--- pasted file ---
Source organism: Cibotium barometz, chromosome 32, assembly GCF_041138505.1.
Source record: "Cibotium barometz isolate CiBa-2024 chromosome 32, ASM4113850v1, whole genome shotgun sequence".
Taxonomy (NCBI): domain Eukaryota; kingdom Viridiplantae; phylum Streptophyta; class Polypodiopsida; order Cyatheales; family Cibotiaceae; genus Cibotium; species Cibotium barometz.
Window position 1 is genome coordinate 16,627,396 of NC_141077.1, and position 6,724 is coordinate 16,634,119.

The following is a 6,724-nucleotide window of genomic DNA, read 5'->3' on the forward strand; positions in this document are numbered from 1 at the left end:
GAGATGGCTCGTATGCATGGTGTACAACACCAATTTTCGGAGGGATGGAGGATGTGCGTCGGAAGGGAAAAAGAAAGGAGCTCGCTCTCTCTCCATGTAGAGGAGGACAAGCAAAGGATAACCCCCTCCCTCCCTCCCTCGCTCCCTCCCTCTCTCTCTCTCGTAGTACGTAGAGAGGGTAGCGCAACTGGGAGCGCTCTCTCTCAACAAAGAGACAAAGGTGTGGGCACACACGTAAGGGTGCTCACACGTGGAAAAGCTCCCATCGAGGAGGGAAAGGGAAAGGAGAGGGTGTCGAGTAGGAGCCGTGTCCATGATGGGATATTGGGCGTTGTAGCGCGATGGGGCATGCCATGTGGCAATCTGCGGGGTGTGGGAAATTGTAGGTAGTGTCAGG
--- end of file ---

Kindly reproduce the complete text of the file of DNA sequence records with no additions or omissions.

Source organism: Cibotium barometz, chromosome 32, assembly GCF_041138505.1.
Source record: "Cibotium barometz isolate CiBa-2024 chromosome 32, ASM4113850v1, whole genome shotgun sequence".
Taxonomy (NCBI): domain Eukaryota; kingdom Viridiplantae; phylum Streptophyta; class Polypodiopsida; order Cyatheales; family Cibotiaceae; genus Cibotium; species Cibotium barometz.
Window position 1 is genome coordinate 16,627,396 of NC_141077.1, and position 6,724 is coordinate 16,634,119.

The following is a 6,724-nucleotide window of genomic DNA, read 5'->3' on the forward strand; positions in this document are numbered from 1 at the left end:
GAGATGGCTCGTATGCATGGTGTACAACACCAATTTTCGGAGGGATGGAGGATGTGCGTCGGAAGGGAAAAAGAAAGGAGCTCGCTCTCTCTCCATGTAGAGGAGGACAAGCAAAGGATAACCCCCTCCCTCCCTCCCTCGCTCCCTCCCTCTCTCTCTCTCGTAGTACGTAGAGAGGGTAGCGCAACTGGGAGCGCTCTCTCTCAACAAAGAGACAAAGGTGTGGGCACACACGTAAGGGTGCTCACACGTGGAAAAGCTCCCATCGAGGAGGGAAAGGGAAAGGAGAGGGTGTCGAGTAGGAGCCGTGTCCATGATGGGATATTGGGCGTTGTAGCGCGATGGGGCATGCCATGTGGCAATCTGCGGGGTGTGGGAAATTGTAGGTAGTGTCAGG